Racism and Inequality in the North Prior to the Civil War

Civil War States Mapby Bruce Gourley

From its earliest days, the colonial experience in the New World was infused with human inequality.

Theocratic colonies through both government institutions and establishment churches refused to allow freedom of conscience or religious liberty. Many poor whites were indentured servants and many blacks either indentured servants or slaves. White women were denied political, religious, economic and social equality.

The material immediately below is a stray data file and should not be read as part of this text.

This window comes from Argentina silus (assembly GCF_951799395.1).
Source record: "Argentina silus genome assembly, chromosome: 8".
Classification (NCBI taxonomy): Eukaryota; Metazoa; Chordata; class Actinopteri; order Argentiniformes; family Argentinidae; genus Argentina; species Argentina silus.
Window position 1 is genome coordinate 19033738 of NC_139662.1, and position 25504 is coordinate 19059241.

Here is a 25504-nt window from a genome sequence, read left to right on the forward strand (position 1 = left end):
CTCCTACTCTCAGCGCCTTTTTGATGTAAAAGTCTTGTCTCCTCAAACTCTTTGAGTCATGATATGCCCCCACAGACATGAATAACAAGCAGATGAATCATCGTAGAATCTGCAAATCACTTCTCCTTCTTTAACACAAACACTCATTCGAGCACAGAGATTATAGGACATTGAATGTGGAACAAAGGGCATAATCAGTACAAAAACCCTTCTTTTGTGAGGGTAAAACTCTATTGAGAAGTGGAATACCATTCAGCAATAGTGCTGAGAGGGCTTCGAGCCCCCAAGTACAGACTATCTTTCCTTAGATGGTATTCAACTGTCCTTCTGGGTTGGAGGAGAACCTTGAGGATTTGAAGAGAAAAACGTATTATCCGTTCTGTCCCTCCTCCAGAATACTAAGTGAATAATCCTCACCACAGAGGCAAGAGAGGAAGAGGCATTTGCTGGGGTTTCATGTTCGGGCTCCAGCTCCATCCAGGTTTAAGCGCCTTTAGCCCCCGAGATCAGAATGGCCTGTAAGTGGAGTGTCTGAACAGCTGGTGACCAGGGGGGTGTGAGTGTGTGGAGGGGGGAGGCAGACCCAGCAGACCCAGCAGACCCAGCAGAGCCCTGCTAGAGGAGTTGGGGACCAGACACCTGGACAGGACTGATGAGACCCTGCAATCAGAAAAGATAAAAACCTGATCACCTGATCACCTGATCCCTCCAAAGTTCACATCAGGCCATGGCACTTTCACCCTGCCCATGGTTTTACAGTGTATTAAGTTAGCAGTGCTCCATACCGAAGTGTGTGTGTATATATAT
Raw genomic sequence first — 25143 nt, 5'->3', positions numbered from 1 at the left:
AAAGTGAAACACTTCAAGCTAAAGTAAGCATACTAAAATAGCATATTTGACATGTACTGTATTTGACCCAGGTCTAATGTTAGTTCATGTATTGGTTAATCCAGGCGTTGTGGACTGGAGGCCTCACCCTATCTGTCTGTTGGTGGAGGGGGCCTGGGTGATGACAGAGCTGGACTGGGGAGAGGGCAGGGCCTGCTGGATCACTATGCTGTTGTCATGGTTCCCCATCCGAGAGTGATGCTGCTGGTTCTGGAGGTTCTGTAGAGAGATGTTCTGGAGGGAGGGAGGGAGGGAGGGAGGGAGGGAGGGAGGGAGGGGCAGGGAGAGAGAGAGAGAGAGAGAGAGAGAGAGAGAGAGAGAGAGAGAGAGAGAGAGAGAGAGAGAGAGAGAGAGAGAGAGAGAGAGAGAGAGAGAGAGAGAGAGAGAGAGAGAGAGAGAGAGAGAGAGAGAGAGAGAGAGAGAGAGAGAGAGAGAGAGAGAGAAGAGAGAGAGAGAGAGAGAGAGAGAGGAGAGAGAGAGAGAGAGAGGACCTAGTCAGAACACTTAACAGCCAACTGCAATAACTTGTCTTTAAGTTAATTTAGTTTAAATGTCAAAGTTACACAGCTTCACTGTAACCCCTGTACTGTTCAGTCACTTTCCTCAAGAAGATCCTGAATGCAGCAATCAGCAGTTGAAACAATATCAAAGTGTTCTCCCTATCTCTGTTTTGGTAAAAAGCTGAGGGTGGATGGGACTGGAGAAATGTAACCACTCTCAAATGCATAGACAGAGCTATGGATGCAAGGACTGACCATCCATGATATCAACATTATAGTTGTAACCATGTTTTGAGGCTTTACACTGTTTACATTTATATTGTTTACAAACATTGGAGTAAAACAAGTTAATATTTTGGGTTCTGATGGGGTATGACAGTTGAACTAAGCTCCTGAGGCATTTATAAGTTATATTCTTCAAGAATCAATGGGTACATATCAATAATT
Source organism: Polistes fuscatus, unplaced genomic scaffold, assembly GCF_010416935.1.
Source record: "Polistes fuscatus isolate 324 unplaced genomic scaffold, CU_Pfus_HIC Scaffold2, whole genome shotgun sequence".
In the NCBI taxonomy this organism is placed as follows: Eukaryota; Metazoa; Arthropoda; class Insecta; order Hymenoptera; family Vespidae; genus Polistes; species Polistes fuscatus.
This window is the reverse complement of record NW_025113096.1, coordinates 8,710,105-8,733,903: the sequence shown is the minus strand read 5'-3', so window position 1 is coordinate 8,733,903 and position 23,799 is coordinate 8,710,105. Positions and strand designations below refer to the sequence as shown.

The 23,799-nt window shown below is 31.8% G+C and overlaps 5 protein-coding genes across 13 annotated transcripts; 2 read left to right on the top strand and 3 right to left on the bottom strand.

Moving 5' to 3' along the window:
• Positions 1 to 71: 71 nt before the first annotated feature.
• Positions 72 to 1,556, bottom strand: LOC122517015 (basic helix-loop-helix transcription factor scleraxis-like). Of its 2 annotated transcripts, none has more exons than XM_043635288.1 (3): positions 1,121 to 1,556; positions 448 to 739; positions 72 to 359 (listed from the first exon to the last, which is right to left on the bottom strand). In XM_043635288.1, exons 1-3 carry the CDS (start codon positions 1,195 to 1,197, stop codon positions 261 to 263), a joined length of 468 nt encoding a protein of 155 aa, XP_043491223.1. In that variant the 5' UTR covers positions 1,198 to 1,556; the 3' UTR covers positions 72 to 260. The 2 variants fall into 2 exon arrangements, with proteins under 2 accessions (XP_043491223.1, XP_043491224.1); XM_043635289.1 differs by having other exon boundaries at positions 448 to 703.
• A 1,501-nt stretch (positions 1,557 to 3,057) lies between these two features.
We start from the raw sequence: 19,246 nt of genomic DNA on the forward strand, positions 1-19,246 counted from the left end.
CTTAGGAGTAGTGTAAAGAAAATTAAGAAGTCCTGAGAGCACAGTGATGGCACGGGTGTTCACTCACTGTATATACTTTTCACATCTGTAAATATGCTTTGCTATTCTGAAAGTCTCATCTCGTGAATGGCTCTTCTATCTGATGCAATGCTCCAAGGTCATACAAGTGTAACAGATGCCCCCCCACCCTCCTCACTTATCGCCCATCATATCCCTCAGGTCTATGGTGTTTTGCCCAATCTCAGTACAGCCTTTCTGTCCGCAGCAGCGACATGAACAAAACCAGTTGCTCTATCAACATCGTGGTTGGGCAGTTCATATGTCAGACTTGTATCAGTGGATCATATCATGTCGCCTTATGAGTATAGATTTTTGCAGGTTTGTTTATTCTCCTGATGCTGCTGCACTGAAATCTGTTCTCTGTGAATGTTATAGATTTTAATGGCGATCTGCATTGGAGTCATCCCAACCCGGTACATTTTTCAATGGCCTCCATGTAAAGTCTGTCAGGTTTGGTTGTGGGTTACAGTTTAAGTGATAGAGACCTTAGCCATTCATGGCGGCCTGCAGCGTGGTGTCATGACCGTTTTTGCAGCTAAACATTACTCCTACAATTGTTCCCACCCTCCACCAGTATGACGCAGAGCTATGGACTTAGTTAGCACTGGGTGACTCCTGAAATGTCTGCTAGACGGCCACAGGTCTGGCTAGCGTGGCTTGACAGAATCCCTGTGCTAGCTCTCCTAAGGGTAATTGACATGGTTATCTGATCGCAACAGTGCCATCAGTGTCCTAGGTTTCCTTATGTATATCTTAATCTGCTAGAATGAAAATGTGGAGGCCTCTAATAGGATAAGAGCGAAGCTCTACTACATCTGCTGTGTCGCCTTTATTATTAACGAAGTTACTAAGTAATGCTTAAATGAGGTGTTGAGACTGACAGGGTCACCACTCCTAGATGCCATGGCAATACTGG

Some minority and radical dissenting groups, such as Baptists, demanded freedom of conscience and religious liberty for all persons. If they were lucky, they were largely ignored. But in many instances they were beaten, whipped, jailed or otherwise persecuted for exercising freedom of conscience and advocating for religious liberty. The Rhode Island colony, founded by Baptist Roger Williams and the charter written by Baptist John Clarke, enacted freedom of conscience and religious liberty for all and thus became a refuge for Baptists and other dissenters — to the chagrin of the surrounding theocratic colonies.

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